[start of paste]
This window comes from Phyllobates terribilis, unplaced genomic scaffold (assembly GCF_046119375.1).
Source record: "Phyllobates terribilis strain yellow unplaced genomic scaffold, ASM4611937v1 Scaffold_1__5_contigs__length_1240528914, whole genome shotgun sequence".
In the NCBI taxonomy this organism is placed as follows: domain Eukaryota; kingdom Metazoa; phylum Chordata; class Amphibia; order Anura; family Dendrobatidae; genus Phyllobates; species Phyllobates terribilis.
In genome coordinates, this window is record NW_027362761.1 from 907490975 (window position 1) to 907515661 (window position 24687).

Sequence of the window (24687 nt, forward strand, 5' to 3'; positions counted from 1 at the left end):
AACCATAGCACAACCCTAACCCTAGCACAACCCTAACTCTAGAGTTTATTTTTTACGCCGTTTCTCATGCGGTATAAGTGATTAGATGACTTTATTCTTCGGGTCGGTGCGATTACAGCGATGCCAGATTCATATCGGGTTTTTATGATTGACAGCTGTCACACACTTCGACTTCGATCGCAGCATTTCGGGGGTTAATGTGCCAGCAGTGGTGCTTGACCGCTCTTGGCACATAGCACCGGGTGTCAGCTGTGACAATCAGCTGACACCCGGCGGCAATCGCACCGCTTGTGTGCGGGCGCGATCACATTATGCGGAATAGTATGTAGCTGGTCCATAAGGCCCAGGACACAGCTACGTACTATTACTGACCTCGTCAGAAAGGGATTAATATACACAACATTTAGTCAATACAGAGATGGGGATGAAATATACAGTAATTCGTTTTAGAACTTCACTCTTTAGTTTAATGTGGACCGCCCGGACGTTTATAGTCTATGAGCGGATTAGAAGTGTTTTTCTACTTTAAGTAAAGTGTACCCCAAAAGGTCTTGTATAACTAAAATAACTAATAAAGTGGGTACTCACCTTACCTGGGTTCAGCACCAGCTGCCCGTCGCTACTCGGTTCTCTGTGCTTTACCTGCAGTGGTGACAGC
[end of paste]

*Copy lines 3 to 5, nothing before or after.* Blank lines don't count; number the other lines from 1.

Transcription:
In the NCBI taxonomy this organism is placed as follows: domain Eukaryota; kingdom Metazoa; phylum Chordata; class Amphibia; order Anura; family Dendrobatidae; genus Phyllobates; species Phyllobates terribilis.
In genome coordinates, this window is record NW_027362761.1 from 907490975 (window position 1) to 907515661 (window position 24687).

Sequence of the window (24687 nt, forward strand, 5' to 3'; positions counted from 1 at the left end):